Edworthy History, Family Crest & Coats of Arms
Early Origins of the Edworthy family
The surname Edworthy was first found in Yorkshire. However, the township of Monkton in Durham had an early significance to the family. "This place was a very early possession of the monastery of Jarrow, whence the name is derived; and afterwards was the property of the Hedworths of Harraton, for the alienation of which, John Hedworth had licence in the first year of Bishop Sever, 'in order to raise certain trusts and uses therein.' "  And the parish of Southwick in Durham is also of particular interest to the family. "The estate was once the property of a family named Suthwyk, and afterwards formed part of the possessions of the Hedworths." 
Early History of the Edworthy family
This web page shows only a small excerpt of our Edworthy research. Another 136 words (10 lines of text) covering the years 1510, 1600, 1499, 1455, 1487, 1626, 1705 and 1673 are included under the topic Early Edworthy History in all our PDF Extended History products and printed products wherever possible.
Edworthy Spelling Variations
Sound was what guided spelling in the essentially pre-literate Middle Ages, so one person's name was often recorded under several variations during a single lifetime. Also, before the advent of the printing press and the first dictionaries, the English language was not standardized. Therefore, spelling variations were common, even among the names of the most literate people. Known variations of the Edworthy family name include Hedworth, Hedworthy, Headworth, Headworthy, Headword, Headward and many more.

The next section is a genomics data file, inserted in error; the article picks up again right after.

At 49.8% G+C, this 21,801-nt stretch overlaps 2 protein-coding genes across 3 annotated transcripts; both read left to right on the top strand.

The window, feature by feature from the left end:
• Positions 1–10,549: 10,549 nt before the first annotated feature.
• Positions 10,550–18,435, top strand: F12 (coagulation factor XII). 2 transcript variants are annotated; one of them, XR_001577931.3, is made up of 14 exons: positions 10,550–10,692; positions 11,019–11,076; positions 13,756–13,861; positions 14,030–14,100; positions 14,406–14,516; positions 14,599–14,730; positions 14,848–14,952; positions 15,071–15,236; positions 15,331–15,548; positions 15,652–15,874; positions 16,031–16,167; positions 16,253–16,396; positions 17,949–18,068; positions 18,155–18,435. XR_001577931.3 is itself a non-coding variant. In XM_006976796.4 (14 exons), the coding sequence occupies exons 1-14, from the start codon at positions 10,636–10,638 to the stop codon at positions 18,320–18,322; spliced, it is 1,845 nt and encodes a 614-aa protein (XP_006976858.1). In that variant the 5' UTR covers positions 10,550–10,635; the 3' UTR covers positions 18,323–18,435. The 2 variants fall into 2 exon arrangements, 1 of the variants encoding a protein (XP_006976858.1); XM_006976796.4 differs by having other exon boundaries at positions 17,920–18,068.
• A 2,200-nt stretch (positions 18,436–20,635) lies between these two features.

Early Notables of the Edworthy family (pre 1700)
Another 32 words (2 lines of text) are included under the topic Early Edworthy Notables in all our PDF Extended History products and printed products wherever possible.
Emigration to New Zealand followed in the footsteps of the European explorers, such as Captain Cook (1769-70): first came sealers, whalers, missionaries, and traders. By 1838, the British New Zealand Company had begun buying land from the Maori tribes, and selling it to settlers, and, after the Treaty of Waitangi in 1840, many British families set out on the arduous six month journey from Britain to Aotearoa to start a new life. Early immigrants include:
Edworthy Settlers in New Zealand in the 19th Century